Gov. Lincoln Chafee has declared a state of emergency today, and he will be on a conference call with other governors and President Obama later today.
He said a decision on canceling schools, work and evacuating will be left to individual communities, after he had a conference call with town managers and mayors. He said a decision whether to cancel the day for state workers will be made later today by his office.
According to Kevin McBride of the Rhode Island National Guard, already there are 2,100 National Grid employees stationed and on-call in anticipation of power outages. About 200 National Guard members are also available.
Senator Jack Reed says a FEMA response team is already on the ground in Rhode Island. He said the Congressional delegation – himself, Sheldon Whitehouse, Jim Langevin and David Cicilline – secured support from the federal government via letter two days ago.
Pretty much everyone speaking is stressing one thing – It’ll be the duration of the storm, as opposed to the intensity, that will be the problem.
McBride specifically cites that the surge will be worst from about 9 a.m. Monday to 12 hours later, coinciding with high tide, but the winds will still be an issue even after that point.
According to the state police, there is a strong chance that the Pell Bridge, Jamestown and Mt. Hope bridges will be closed as of 6 a.m. Monday. They’re closed at specific wind speeds, around 65 miles per hour, for commercial vehicles.
Rhode Island State Police Colonel Steven G. O’Donnell warned people NOT to be thrill seekers, and to stay home as opposed to trying to see the waves. He mentioned that in a past storm in the 1950s, a trooper died, and he wants to avoid a similar circumstance today.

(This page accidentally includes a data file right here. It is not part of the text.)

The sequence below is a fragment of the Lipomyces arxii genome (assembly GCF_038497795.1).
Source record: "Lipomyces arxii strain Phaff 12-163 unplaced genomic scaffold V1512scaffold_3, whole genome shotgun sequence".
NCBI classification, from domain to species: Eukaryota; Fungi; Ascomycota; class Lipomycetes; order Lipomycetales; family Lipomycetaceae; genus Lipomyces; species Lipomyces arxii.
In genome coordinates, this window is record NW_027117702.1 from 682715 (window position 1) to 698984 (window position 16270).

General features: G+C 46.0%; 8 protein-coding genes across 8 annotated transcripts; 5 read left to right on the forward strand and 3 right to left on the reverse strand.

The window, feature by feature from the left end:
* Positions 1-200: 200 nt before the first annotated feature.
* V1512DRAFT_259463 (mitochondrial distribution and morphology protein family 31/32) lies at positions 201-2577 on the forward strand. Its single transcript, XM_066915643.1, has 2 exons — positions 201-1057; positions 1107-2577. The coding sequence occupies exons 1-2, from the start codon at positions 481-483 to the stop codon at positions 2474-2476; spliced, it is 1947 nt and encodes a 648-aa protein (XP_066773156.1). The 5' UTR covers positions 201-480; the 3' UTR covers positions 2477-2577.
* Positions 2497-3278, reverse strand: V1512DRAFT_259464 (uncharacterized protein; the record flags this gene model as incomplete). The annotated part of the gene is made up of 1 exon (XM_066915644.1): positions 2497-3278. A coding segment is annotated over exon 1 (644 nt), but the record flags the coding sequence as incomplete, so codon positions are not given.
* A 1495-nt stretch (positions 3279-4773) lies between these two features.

RIDOT Director Michael P. Lewis said they have crews stationed at what they anticipate to be trouble spots, and they’ve done their best to clean out storm drains and other locations. He said that in a change from Hurricane Irene, they have direct communication with National Grid.
Sunday 9 a.m. - The latest forecasts show Hurricane Sandy hitting before the morning commute tomorrow, with high wind and flood watches in effect throughout Rhode island from Monday morning through the night.
The National Weather Service also issued the warnings for Massachusetts and southern New Hampshire.
Boston meteorologist Jeremy Reiner said the worst of Sandy should be from 9 a.m. Monday until 2 a.m. Tuesday."Within this period is our greatest risk of wind damage/power loss," Reiner wrote on his blog, noting that many towns will experience wind gusts over 40 miles per hour. Coastal cities and towns may see wind gusts between 50-60 mph and even some wind gusts near 70mph out on the Cape and Islands.
Reiner said the speed of the wind isn't as great a concern as the duration of the wind, expected to last over several hours and bring down trees and power lines.
Rainfall looks manageable, Reiner said, with most towns looking to pick up 1 to 3 inches of rain through tomorrow night.
For more updates on the local impacts of Hurricane Sandy, return to Patch.